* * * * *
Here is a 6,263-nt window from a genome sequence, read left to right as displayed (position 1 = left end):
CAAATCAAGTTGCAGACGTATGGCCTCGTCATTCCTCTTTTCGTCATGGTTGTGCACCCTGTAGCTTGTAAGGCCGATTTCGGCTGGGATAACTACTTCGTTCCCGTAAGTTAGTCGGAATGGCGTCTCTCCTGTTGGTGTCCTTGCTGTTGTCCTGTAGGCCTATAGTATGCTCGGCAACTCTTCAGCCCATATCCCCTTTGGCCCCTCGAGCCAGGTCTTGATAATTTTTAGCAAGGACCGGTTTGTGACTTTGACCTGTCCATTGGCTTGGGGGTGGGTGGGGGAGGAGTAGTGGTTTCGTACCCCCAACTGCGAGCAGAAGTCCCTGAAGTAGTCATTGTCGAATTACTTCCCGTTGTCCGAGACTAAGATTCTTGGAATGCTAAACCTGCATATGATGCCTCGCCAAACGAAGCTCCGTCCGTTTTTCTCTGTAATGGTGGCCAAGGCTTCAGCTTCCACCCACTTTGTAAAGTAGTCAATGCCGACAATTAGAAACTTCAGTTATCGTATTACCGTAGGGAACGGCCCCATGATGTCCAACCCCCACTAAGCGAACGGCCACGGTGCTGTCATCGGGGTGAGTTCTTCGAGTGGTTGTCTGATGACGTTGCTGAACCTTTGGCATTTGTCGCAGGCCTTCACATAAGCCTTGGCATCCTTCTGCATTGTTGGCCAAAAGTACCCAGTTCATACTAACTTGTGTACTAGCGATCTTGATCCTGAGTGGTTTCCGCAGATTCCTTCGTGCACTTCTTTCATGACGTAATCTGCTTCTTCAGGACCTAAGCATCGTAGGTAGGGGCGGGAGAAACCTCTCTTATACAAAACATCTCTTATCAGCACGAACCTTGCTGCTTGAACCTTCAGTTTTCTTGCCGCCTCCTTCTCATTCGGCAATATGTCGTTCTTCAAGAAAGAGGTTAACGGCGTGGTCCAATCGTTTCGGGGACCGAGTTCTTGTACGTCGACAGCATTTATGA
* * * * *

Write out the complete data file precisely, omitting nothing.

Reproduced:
Here is a 6,263-nt window from a genome sequence, read left to right as displayed (position 1 = left end):
CAAATCAAGTTGCAGACGTATGGCCTCGTCATTCCTCTTTTCGTCATGGTTGTGCACCCTGTAGCTTGTAAGGCCGATTTCGGCTGGGATAACTACTTCGTTCCCGTAAGTTAGTCGGAATGGCGTCTCTCCTGTTGGTGTCCTTGCTGTTGTCCTGTAGGCCTATAGTATGCTCGGCAACTCTTCAGCCCATATCCCCTTTGGCCCCTCGAGCCAGGTCTTGATAATTTTTAGCAAGGACCGGTTTGTGACTTTGACCTGTCCATTGGCTTGGGGGTGGGTGGGGGAGGAGTAGTGGTTTCGTACCCCCAACTGCGAGCAGAAGTCCCTGAAGTAGTCATTGTCGAATTACTTCCCGTTGTCCGAGACTAAGATTCTTGGAATGCTAAACCTGCATATGATGCCTCGCCAAACGAAGCTCCGTCCGTTTTTCTCTGTAATGGTGGCCAAGGCTTCAGCTTCCACCCACTTTGTAAAGTAGTCAATGCCGACAATTAGAAACTTCAGTTATCGTATTACCGTAGGGAACGGCCCCATGATGTCCAACCCCCACTAAGCGAACGGCCACGGTGCTGTCATCGGGGTGAGTTCTTCGAGTGGTTGTCTGATGACGTTGCTGAACCTTTGGCATTTGTCGCAGGCCTTCACATAAGCCTTGGCATCCTTCTGCATTGTTGGCCAAAAGTACCCAGTTCATACTAACTTGTGTACTAGCGATCTTGATCCTGAGTGGTTTCCGCAGATTCCTTCGTGCACTTCTTTCATGACGTAATCTGCTTCTTCAGGACCTAAGCATCGTAGGTAGGGGCGGGAGAAACCTCTCTTATACAAAACATCTCTTATCAGCACGAACCTTGCTGCTTGAACCTTCAGTTTTCTTGCCGCCTCCTTCTCATTCGGCAATATGTCGTTCTTCAAGAAAGAGGTTAACGGCGTGGTCCAATCGTTTCGGGGACCGAGTTCTTGTACGTCGACAGCATTTATGA